I got an inspiring question from Z at Enkla bloggen.
“Who made the rock carvings, hällristningar? Was it the Saami people?
Is this a sensitive matter? I’ve already asked several archaeologists but they haven’t answered me.”
Archaeology is fundamentally incapable of answering the question “who did this?” without the aid of written history. This is because everything we put into that question when we pose it is non-material, and the archaeological record is entirely material. This also holds when it comes to questions about peoples, questions of ethnicity, possibly nationalistic questions. Bear with me for a moment while I explain a few things.
In the American vernacular, “ethnicity” is just a polite way of saying “race”. In academe, “ethnicity” means something else which is taken to reside entirely in people’s heads. My ethnicity is Swedish. I’m also a white atheist whose mother tongue is Germanic. I could be a black Christian whose mother tongue was Fenno-Ugric, and still be Swedish. But the only way to know about my ethnicity is to talk to me or read something I wrote. Whack me hard in the head with a flint axe, and my ethnicity, religion and mother tongue disappear, leaving only my phenotype, my “race”.
Ethnicities are mutable, inconstant and fluid: they’re renegotiated and redefined every day. When I say that I’m Swedish, then this does not mean exactly what it meant when my great grandmother said she was Swedish. And it hardly has any connection to what someone meant in AD 1007 when they said they were Swedish. The words remain, but the content changes. There are no timeless nationalities. All culture is continually bastardised and mutated.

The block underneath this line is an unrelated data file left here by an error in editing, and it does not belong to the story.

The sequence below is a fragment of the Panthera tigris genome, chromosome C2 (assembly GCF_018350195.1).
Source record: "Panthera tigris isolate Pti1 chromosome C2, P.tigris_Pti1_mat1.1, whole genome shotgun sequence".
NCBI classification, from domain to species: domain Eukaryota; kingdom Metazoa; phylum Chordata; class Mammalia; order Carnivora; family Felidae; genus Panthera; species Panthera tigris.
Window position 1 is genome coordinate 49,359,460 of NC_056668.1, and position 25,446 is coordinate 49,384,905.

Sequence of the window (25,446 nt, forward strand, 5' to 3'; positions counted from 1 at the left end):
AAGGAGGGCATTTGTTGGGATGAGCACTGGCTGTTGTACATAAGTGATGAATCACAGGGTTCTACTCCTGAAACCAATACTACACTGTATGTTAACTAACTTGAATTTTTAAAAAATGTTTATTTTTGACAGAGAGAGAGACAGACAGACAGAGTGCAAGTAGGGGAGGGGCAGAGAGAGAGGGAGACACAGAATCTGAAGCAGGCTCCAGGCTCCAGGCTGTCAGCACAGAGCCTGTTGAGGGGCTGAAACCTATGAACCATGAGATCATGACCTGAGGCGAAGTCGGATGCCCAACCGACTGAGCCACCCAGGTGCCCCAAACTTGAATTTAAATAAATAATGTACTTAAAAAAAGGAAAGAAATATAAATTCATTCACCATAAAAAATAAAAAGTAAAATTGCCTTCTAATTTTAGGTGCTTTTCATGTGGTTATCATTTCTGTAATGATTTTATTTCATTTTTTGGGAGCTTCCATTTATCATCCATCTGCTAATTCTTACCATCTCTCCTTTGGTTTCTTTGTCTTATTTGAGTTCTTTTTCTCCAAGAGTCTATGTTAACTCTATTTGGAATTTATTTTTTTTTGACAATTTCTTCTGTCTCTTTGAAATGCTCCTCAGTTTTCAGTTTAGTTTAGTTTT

Now for the rock carvings. Swedish rock carvings come in two flavours. The country is shaped like a ski orientated N-S. In the northern two thirds of Sweden, the rock carvings are mainly from the Neolithic and tend to depict elks. In the southern third, they are mainly from the Bronze Age and tend to depict boats.
Sweden’s earliest known inhabitants documented in written sources spoke languages belonging to two different language groups and were ethnically divided into innumerable tribes. The country’s northern two thirds were home to hunter-gatherer-fishers who spoke Fenno-Ugric and had a very low population density. The southern third was home to farmers who spoke Germanic and had a higher population density. This was in the 1st Millennium AD, and from the earliest references on the farmers encroached upon the area of the hunter-gatherer-fishers until they had settled all the fertile land and Christianised the hunter-gatherer-fishers. Attempts were made into the 20th century to wipe out their language too.
So, who made the rock carvings? Impossible to tell. Centuries passed between the last boat rock-carving (about 300 BC?) and the first written mention of languages and tribes in Sweden (about AD 100), millennia between the last elk rock-carving (about 2000 BC?) and that date. There is no data, there can never be any data, on languages or ethnicities in Scandinavia around 2000 BC. Archaeologists can’t answer that question, and neither can anyone else. Because the answer isn’t hidden in the bones of those people, it isn’t hidden in their pottery or lithics or meal remains. The data were in their minds, and those are forever lost.
This is not a controversial issue among archaeologists. But it may be among nationalists without archaeological training. Because they
- a) believe in national essences that stay constant over long periods of time,
- b) believe that such a nation may have the right to land,
- c) believe that archaeologists produce the same kind of knowledge as historians do.
All these three beliefs are in my opinion false.
So if a Saami nationalist and a Swedish nationalist stop arguing long enough to ask me who carved the elks at Nämforsen, then I’ll reply, “Guys, those elks were made long before the first Swede and Saami had even been born”.
Here’s something about my view on the rights of indigenous people.